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One of the things that sets MKE Drones apart from the competition is a commitment to flying legally. In today's evolving drone industry that can change quickly as well as be very complex. Staying on top of changes and understanding the laws is crucial to what we do. So what does it mean to "fly legally"? All of this will be in reference to flying commercial - flying for profit, or to benefit your business. Basically if it has a logo on it, was done for money, or will be used for marketing then it can be considered commercial.
Probably first and foremost is only using remote pilots with a Part 107 UAS certification. This certification is obtained through taking a test administered by the FAA at a special testing center. The test is not easy and requires knowledge of weather, aviation charts, radio communication, decision making, and about a dozen other areas. Then each pilot is vetted by the TSA to make sure that there are no concerns from a national safety perspective before being sent their certification. Every remote pilot at MKE Drones is certified, or has a certified pilot next to them and able to override and take control.
Once the FAA gives out a pilot certification, regulations must be followed to "fly legally". These regulations are all detailed in the Part 107 rules released August 29, 2016. One of the biggest rules is gaining authorization to fly in controlled airspace. All of the US is broken down into various classes of airspace, and you need to know which one - any airspace that is controlled by a tower requires prior authorization for flight which must be obtained from the FAA.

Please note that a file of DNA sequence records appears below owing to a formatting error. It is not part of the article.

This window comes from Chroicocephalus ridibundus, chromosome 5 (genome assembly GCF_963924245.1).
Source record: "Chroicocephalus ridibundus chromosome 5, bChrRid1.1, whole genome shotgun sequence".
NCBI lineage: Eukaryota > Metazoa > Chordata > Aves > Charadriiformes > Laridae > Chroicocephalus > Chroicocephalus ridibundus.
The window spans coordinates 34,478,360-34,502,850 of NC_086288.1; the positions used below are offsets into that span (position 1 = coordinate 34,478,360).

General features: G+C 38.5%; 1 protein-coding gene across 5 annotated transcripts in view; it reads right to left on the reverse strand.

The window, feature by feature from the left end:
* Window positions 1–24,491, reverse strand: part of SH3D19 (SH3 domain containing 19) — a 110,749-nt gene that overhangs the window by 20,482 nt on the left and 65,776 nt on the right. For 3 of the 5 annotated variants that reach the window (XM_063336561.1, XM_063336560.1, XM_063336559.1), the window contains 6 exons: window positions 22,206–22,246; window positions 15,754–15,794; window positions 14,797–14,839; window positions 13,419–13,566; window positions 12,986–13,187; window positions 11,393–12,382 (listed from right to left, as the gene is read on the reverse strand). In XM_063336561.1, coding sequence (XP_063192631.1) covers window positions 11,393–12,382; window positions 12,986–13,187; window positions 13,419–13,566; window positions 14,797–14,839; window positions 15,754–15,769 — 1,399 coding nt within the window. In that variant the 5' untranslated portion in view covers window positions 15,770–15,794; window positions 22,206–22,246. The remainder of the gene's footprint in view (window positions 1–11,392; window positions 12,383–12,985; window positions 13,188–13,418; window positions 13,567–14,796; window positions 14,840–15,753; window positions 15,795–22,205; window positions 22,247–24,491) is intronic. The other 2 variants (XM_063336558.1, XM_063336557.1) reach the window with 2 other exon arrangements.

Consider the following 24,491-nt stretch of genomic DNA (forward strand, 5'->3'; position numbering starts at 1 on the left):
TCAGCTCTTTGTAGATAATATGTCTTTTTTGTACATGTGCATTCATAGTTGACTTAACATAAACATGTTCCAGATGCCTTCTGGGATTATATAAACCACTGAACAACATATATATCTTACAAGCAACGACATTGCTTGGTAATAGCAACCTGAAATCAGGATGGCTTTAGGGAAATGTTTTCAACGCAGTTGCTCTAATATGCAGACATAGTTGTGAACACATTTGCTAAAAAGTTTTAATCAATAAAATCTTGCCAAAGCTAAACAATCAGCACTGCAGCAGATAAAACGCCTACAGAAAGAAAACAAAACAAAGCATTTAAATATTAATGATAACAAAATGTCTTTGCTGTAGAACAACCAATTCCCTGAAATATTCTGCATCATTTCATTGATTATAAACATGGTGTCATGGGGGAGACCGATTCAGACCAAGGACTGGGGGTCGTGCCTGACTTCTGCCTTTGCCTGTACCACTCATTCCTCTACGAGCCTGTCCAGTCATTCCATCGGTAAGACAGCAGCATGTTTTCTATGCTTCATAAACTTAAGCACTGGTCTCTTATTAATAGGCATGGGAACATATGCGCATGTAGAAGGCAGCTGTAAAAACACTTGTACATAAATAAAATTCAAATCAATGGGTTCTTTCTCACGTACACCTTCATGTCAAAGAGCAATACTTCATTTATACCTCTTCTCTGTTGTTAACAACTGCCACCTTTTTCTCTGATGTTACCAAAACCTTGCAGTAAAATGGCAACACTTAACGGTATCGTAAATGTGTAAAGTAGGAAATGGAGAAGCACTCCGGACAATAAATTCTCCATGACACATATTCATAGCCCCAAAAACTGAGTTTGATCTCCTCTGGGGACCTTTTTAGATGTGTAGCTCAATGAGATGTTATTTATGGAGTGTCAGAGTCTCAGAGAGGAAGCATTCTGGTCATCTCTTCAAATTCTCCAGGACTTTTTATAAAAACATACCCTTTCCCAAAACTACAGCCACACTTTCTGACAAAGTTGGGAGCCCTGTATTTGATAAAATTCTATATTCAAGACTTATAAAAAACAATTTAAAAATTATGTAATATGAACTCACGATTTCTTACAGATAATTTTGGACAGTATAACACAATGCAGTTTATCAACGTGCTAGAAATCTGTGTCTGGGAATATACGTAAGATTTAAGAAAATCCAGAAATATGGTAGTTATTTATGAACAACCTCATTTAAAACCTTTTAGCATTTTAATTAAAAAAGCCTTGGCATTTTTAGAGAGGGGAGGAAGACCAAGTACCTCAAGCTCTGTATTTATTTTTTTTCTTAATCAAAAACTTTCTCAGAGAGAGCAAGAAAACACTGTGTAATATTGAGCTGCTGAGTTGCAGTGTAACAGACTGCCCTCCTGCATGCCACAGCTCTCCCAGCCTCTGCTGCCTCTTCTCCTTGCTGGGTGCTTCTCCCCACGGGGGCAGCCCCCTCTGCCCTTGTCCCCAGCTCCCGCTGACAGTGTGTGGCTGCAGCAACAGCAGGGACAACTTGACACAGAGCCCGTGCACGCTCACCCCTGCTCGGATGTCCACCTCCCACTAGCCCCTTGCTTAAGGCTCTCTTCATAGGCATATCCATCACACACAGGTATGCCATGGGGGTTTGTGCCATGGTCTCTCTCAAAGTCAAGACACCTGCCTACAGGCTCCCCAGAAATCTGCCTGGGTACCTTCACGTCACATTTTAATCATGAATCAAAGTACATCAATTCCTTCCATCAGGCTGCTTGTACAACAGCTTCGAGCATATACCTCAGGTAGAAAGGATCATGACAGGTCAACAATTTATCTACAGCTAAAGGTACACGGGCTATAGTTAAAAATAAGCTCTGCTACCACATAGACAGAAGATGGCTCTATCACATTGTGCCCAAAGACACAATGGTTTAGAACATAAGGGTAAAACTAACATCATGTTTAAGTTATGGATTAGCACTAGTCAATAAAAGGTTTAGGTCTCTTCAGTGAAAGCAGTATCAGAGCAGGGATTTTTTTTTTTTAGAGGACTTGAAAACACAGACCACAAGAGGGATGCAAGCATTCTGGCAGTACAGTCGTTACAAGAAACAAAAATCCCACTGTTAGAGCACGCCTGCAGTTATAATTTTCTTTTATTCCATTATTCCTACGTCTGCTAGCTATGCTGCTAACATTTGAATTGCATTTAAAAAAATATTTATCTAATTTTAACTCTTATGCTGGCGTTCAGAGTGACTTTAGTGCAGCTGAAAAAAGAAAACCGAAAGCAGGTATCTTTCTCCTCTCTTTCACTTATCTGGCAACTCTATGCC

Once permission is obtained, there are still regulations that apply to how you can fly the drone. Here is a list of a few basic regulations that must be followed to make sure the FAA won't be looking to hand out a fine:
- The pilot must maintain visual line of sight with the aircraft - without using things like binoculars. First person view on a camera screen does not qualify
- Flights must occur between civil sunrise and civil twilight.
- Yield to all other aircraft
- Maximum height of 400' above ground level (unless restricted by your airspace authorization)
- No operation from a moving vehicle (unless in sparsely populated areas)
- No flying over people unless they are direct members of the flight crew (like the pilot, or an assigned observer aiding the pilot).
- Pre-flight inspection must be done by the remote pilot
There is one consistent theme to these rules of safety. The FAA is trying to take a well structured system for manned aircraft, and incorporate small easily purchased drones into the national airspace as safely as possible. It took a while for the US to get these regulations - other countries have had them for years - but they did have a difficult task. Most of the industry is happy with the new rules as it opened up for people to fly drones and make money without a crazy level of red tape and ambiguous rules, which was the case before Part 107.
MKE Drones flies legally. Its not as difficult as it was, but it still takes a tremendous amount of knowledge before you even learn to manipulate the sticks on the controller. Then on top of that it takes practice to get smooth footage and learn to get the right framing for photos. Does to company you have been looking at using follow the regulations? Does their work look good or just ok? Check our Portfolio and see our quality.